Lisa Blanken spent six months in Paris engaging in an internship at the Man and the Biosphere Programme, part of UNESCO. This is her story.
In line with my unusual study combination of Forest and Nature Conservation and my previous study Public Administration, the relation between society and its natural surroundings as well as the use of natural resources has always intrigued me. For my internship I pursued a position resembling my ideal future, namely a job in the field of international conservation. Eventually, I applied and got accepted at the Man and the Biosphere (MAB) Programme of the United Nations Educational, Scientific and Cultural Organization (UNESCO) in Paris
Different than many other students from Forest and Nature Conservation I did not start my internship in a far and remote place, but I had to get used to city life in Paris and working in a large and multicultural UN body for six months. I had to manoeuvre in a complex organization with a lot of influence, but that includes the usual bureaucracy one has to get used to. The MAB Programme is a scientific programme that tries to improve the relationship between man and nature partly through a network of 621 Biosphere Reserves in 117 countries. These Biosphere Reserves are areas recognized by UNESCO, which resembles natural heritage sites in this aspect, but Biosphere Reserves are much more a broader cultural landscape where local people and sustainable development are included.
My internship tasks ranged from supporting the MAB secretariat in their daily activities, to writing a report on indigenous knowledge and beekeeping in Biosphere Reserves. Aside from that I had to update a dataset and create statistics and graphs on the evaluation of the Biosphere Reserves. The PowerPoint I made of the results was presented during an International Coordinating Council held during my internship. The experience of preparing and participating in intergovernmental meetings as such was very valuable and gave me insight in the diplomacy and decision-making which eventually affects people and ecosystems on a local level. Furthermore, I met experts from all over the world and learned about the many different contexts people are working in, something which added greatly to my already special experience at UNESCO.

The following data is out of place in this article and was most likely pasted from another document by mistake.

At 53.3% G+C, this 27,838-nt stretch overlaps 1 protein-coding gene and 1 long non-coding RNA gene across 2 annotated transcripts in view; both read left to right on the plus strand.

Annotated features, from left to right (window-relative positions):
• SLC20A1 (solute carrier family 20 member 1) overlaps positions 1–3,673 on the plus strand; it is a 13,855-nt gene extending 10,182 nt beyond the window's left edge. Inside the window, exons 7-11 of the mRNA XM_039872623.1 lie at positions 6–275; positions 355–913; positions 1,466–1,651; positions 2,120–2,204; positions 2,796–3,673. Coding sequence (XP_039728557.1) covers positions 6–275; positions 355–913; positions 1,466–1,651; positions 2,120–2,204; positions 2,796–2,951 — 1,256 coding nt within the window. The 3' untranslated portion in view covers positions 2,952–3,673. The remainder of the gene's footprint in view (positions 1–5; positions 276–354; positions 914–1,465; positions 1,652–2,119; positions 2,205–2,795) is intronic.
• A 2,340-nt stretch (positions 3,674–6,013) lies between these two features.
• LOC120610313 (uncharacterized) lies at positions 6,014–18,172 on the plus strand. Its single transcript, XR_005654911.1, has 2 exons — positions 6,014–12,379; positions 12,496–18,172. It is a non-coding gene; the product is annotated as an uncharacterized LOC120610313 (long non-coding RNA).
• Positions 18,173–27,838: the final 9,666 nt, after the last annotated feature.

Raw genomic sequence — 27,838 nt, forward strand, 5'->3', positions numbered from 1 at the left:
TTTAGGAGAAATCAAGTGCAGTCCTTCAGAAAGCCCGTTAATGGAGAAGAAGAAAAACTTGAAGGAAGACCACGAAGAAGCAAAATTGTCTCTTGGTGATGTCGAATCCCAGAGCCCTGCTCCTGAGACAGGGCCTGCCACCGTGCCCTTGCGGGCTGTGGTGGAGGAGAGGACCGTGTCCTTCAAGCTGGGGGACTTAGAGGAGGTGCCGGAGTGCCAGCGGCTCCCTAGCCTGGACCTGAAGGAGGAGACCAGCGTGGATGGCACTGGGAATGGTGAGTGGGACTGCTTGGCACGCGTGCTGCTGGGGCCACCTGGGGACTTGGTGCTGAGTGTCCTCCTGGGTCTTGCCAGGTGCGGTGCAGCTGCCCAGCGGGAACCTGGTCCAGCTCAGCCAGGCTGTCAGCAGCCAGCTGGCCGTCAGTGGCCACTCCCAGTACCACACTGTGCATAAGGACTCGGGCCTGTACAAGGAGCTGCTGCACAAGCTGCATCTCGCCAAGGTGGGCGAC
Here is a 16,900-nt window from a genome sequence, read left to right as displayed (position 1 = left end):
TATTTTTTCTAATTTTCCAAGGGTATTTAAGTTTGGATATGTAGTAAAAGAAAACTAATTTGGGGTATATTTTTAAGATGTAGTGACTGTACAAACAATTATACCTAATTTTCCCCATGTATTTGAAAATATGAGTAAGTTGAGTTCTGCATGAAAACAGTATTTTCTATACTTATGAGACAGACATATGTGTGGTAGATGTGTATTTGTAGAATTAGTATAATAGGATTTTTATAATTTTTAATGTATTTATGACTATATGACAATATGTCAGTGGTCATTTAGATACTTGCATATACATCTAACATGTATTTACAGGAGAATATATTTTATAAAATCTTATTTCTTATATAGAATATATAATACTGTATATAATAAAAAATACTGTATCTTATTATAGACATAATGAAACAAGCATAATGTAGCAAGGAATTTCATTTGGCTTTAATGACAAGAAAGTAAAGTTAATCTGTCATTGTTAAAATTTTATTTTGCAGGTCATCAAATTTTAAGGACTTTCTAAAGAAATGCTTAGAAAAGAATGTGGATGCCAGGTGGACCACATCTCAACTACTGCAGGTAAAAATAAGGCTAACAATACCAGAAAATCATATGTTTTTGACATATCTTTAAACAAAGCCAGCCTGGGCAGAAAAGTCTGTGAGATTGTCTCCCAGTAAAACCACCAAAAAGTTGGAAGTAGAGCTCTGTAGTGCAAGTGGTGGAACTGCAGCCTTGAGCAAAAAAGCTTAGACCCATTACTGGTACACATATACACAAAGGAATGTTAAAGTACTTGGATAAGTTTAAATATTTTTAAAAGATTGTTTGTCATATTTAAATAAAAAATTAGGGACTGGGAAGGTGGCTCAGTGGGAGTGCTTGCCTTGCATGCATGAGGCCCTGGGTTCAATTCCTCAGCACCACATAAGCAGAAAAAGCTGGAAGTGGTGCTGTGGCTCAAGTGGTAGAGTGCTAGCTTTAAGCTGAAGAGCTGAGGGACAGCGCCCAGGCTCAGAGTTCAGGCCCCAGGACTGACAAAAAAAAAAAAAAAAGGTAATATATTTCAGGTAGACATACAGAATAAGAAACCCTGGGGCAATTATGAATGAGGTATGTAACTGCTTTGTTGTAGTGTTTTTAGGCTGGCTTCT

At the end of my internship I also came in contact with the National Commission for UNESCO in the Netherlands. They were planning to organize a workshop on the MAB Programme to explain the programme more thoroughly and to inventory possible interest of areas in the Netherlands. As a result I am now working part-time as a consultant to co-organize this workshop. For this project I am contacting Biosphere Reserves abroad, but also Dutch nature areas, ministries and other institutions. I am very happy that this resulted from my internship.